Pushing through even though I was exhausted and miserable is how I’d always accomplished hard things. I’d made myself miserable through five sleepless years and two degrees from MIT. From the outside I seemed very successful… but the reality was I was totally exhausted and burnt out.

In 2016 I learned a lot about daring — but mostly I learned a lot about how it’s impossible to be courageous when you’re already beating yourself up for not being more than you are.

Because ultimately that’s exactly what I was doing.

Every time I pushed myself to do this thing or that thing because I felt I needed to in order to meet my goals I was operating from a place of scarcity. And every time I beat myself up when I didn’t do something I “needed” to I was telling myself that I was inadequate and that my efforts would never amount to anything of worth.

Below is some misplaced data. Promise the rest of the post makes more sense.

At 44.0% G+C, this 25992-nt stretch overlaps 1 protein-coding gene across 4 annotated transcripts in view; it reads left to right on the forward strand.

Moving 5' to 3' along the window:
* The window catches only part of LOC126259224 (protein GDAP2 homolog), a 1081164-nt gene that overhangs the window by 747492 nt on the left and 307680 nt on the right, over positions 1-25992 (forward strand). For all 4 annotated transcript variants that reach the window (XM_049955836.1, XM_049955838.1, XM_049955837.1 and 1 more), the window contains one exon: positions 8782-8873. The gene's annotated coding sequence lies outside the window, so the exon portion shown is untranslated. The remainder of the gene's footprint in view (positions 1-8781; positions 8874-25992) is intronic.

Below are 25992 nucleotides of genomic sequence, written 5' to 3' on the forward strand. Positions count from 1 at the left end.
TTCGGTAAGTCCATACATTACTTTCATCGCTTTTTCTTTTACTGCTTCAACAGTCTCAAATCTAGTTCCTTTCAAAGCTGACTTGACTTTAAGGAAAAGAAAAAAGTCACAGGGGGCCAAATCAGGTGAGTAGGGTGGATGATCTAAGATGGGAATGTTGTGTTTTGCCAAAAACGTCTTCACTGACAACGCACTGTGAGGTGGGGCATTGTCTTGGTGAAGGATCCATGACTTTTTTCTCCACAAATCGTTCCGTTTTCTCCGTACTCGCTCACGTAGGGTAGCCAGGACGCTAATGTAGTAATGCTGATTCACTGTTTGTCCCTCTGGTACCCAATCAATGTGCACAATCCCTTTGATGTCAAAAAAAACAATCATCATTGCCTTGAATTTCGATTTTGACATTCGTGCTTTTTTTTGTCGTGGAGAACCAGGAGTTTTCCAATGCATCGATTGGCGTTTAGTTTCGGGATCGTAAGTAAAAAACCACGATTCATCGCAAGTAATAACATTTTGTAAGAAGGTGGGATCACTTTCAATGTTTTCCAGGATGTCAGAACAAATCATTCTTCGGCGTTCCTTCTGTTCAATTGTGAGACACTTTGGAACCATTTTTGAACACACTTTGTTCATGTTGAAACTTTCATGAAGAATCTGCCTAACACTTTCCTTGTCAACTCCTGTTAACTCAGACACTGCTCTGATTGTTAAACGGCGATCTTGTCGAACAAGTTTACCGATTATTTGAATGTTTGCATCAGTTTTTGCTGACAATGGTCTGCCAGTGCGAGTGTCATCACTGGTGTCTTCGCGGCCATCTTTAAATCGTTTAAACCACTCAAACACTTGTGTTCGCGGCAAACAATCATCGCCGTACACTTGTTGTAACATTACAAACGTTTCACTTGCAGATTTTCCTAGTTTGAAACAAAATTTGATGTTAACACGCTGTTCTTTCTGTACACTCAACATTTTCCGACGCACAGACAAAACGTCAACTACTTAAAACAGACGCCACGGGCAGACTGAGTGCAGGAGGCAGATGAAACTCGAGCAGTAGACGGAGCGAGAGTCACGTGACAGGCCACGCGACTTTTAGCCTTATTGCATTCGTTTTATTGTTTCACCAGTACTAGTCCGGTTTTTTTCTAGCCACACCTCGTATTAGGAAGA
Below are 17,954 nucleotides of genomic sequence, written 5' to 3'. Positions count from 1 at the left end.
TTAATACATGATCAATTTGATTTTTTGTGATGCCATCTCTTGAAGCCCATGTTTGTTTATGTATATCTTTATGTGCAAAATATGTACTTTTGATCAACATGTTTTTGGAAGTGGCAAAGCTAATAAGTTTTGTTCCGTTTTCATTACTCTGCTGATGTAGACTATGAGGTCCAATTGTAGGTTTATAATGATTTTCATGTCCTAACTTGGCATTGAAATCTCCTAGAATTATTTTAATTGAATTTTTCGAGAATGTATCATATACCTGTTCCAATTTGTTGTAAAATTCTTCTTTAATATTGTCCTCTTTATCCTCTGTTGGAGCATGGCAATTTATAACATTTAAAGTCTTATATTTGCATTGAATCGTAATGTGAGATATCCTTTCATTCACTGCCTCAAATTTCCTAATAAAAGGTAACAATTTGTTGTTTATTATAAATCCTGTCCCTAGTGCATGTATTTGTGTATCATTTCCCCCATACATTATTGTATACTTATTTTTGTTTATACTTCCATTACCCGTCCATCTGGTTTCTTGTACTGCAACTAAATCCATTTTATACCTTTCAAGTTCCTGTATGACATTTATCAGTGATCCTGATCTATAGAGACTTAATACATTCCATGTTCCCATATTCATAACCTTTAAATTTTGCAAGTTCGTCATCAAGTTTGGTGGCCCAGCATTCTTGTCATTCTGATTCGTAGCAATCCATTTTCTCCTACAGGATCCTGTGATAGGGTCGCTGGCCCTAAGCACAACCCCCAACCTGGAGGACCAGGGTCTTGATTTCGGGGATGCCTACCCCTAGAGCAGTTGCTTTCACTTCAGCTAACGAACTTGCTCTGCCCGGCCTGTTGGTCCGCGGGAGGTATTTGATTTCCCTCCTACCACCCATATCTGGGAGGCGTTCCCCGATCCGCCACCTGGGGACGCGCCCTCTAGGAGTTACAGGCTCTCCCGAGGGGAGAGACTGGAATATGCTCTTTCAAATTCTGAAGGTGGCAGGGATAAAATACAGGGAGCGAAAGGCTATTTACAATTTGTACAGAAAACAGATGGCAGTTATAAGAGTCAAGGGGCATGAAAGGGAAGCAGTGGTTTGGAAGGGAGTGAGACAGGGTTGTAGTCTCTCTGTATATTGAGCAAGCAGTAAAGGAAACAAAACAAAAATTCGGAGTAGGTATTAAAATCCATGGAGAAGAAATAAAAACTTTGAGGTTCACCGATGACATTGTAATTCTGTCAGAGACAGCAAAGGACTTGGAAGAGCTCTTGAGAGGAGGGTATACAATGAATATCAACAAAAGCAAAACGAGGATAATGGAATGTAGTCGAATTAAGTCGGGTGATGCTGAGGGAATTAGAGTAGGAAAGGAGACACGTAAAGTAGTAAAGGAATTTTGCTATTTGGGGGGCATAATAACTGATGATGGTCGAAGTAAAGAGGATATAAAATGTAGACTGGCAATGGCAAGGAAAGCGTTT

So 2016 was ultimately the year I chose to put my self-directed weapons down.

I declared that I wasn’t willing to do anything if the price was feeling miserable.

I stopped using guilt to torture myself over the things I thought I “should be” doing.

I learned a whole new way of approaching everything I wanted to accomplish.

I started really listening to my body again. I started paying attention to how I was feeling, to what it was that I really wanted.

None of this was easy. 

I spent months mired in anxiety as I shed layer upon layer of old habits that were no longer helping me. But when I started doing things again, I knew where to start: I started with what felt good.